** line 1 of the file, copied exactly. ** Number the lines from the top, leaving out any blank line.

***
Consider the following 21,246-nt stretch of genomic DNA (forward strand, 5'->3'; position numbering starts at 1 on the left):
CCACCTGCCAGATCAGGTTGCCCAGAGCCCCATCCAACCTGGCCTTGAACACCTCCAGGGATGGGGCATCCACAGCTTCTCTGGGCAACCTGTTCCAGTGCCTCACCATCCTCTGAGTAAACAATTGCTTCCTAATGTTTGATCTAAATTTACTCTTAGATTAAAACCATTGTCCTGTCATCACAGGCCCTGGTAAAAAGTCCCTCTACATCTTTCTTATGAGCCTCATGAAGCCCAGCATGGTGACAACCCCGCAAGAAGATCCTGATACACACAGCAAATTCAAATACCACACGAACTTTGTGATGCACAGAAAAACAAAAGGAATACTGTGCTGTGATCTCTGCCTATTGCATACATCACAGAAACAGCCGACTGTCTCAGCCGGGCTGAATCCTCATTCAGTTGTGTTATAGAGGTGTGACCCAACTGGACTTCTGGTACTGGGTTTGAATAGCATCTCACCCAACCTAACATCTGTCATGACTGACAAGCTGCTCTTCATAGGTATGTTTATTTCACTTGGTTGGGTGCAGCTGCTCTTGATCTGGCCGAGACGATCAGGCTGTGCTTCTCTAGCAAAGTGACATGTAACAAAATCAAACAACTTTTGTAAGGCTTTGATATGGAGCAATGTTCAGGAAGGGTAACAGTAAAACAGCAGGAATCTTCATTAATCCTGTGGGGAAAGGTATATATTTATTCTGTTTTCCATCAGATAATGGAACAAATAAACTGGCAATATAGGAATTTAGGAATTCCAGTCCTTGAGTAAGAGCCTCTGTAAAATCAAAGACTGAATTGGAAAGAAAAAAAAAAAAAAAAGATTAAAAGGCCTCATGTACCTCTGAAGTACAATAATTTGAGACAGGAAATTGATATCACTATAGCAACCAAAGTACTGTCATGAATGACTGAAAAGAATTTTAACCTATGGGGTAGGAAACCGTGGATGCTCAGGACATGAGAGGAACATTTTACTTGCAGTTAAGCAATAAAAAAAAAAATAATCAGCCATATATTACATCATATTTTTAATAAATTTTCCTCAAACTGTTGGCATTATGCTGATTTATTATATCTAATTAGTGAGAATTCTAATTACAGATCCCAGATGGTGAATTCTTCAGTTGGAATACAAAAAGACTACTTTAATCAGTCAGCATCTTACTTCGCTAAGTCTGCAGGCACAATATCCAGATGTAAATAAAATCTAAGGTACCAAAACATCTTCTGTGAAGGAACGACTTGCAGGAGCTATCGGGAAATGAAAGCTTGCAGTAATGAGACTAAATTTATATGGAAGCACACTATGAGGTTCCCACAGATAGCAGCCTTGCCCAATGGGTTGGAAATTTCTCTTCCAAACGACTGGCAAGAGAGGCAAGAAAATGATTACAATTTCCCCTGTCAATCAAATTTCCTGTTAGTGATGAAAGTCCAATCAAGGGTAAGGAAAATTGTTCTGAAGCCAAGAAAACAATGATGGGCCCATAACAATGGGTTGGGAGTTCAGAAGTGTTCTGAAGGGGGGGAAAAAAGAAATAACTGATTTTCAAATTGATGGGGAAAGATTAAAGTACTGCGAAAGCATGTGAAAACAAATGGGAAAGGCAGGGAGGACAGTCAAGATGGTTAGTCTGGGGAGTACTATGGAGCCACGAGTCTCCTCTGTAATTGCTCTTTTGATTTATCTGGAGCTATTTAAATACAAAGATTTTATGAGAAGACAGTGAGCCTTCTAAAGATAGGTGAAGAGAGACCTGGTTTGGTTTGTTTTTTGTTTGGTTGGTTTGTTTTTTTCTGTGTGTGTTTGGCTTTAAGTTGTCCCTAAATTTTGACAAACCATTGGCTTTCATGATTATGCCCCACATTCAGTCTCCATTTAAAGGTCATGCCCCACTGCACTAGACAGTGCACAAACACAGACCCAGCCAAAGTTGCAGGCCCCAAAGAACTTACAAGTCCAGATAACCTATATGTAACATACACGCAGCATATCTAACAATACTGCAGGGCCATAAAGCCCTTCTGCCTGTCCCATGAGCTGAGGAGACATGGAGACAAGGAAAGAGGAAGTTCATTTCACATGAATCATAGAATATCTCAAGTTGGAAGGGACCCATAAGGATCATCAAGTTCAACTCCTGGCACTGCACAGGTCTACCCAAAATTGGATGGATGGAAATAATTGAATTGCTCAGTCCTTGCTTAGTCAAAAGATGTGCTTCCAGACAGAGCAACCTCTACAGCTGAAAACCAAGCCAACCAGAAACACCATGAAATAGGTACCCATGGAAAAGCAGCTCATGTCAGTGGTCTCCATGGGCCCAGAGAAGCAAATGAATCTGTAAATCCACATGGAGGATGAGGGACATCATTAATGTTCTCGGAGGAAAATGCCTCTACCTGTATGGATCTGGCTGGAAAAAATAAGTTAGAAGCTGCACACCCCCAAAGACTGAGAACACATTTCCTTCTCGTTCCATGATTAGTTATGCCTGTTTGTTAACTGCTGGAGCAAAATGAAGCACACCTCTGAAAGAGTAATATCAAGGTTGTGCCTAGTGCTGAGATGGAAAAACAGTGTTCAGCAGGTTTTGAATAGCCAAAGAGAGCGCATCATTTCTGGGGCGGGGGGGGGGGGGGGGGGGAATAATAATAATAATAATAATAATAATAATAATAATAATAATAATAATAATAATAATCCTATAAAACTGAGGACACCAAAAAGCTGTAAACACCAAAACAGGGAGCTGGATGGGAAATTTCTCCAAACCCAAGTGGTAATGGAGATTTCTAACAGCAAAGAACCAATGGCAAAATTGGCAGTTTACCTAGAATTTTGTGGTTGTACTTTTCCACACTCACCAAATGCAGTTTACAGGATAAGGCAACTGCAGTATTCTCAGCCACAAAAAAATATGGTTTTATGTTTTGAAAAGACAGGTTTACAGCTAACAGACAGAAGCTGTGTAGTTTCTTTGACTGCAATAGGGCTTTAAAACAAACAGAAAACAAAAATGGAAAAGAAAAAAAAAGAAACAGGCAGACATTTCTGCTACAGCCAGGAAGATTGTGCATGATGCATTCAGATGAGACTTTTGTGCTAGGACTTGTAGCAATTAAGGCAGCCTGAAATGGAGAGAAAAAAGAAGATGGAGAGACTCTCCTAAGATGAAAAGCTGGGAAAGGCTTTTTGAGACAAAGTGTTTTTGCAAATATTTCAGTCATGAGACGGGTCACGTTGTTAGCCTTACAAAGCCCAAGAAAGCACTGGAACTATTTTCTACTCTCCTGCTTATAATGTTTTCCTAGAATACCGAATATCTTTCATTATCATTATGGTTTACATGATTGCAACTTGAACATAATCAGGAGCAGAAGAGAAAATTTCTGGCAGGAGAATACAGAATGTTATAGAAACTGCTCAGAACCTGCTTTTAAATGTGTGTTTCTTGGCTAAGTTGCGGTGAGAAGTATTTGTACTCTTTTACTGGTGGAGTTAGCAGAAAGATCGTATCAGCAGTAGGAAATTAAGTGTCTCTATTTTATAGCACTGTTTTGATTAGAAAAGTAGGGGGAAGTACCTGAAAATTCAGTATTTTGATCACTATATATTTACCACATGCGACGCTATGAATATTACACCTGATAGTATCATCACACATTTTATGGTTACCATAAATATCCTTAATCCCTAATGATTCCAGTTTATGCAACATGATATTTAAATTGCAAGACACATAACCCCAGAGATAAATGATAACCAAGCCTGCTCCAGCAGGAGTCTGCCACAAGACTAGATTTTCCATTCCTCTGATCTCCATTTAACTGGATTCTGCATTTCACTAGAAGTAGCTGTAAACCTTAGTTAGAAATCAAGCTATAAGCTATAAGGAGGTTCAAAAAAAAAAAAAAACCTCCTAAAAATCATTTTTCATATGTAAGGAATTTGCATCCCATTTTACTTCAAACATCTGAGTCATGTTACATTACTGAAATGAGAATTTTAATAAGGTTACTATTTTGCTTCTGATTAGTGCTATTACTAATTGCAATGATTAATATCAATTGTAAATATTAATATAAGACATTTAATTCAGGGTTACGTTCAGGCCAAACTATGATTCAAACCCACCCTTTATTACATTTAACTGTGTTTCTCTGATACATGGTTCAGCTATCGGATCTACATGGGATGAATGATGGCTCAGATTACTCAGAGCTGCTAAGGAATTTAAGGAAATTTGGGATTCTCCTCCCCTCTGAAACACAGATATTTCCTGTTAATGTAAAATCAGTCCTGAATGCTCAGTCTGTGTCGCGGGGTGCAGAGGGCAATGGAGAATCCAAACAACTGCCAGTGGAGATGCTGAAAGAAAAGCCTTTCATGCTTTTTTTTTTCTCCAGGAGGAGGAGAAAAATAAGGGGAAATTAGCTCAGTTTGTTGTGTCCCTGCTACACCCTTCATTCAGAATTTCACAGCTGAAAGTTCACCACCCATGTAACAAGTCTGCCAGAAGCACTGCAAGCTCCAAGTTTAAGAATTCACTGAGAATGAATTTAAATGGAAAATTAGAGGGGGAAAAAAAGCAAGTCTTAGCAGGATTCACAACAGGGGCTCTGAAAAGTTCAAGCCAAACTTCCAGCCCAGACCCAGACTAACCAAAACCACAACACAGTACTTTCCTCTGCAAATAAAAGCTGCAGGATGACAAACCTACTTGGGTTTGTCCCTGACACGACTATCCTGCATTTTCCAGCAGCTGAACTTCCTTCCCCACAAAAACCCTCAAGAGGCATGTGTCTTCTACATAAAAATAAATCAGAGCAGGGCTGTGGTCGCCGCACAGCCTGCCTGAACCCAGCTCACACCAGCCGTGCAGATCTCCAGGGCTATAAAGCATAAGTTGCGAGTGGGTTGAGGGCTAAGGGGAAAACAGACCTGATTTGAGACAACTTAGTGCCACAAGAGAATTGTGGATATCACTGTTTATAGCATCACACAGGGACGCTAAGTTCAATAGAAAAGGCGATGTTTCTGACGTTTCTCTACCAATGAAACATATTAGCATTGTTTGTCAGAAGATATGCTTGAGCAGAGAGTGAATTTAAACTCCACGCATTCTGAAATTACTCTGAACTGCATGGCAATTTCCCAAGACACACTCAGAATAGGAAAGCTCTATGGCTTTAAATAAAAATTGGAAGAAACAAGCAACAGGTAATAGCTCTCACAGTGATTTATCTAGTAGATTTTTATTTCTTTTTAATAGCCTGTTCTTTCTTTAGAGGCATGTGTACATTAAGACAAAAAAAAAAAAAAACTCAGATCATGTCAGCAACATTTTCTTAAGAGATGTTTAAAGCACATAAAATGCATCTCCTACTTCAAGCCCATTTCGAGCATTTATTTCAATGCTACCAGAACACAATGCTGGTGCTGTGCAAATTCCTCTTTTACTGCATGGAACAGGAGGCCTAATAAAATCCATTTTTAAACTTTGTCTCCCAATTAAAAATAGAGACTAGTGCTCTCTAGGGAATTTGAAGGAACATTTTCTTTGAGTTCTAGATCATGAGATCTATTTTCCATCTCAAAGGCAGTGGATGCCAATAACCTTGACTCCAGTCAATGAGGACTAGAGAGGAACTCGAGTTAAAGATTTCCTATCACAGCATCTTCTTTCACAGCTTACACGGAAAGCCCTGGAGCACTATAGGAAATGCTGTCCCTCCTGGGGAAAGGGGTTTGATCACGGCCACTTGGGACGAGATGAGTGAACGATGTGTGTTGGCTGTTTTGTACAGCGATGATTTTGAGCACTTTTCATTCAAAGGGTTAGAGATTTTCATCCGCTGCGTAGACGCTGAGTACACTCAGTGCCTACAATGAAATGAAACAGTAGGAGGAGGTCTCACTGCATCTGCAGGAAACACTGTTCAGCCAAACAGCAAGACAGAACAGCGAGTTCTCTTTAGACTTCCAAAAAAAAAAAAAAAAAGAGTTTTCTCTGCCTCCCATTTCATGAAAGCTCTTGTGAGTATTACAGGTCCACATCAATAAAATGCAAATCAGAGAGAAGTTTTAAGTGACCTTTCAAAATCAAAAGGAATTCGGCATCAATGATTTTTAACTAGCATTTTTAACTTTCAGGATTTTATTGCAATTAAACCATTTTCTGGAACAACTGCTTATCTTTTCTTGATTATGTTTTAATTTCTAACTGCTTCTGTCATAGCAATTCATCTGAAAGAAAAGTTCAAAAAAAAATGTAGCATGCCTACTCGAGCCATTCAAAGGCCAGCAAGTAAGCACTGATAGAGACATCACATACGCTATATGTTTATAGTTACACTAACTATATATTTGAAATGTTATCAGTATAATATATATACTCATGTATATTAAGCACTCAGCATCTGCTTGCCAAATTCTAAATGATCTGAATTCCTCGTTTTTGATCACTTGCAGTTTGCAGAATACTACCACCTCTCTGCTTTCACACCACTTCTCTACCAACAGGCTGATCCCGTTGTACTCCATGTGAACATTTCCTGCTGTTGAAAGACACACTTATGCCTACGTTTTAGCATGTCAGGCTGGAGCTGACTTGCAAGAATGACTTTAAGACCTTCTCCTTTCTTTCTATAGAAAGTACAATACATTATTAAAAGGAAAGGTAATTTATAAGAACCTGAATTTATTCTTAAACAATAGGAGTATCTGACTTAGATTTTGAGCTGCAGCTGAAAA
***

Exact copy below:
Consider the following 21,246-nt stretch of genomic DNA (forward strand, 5'->3'; position numbering starts at 1 on the left):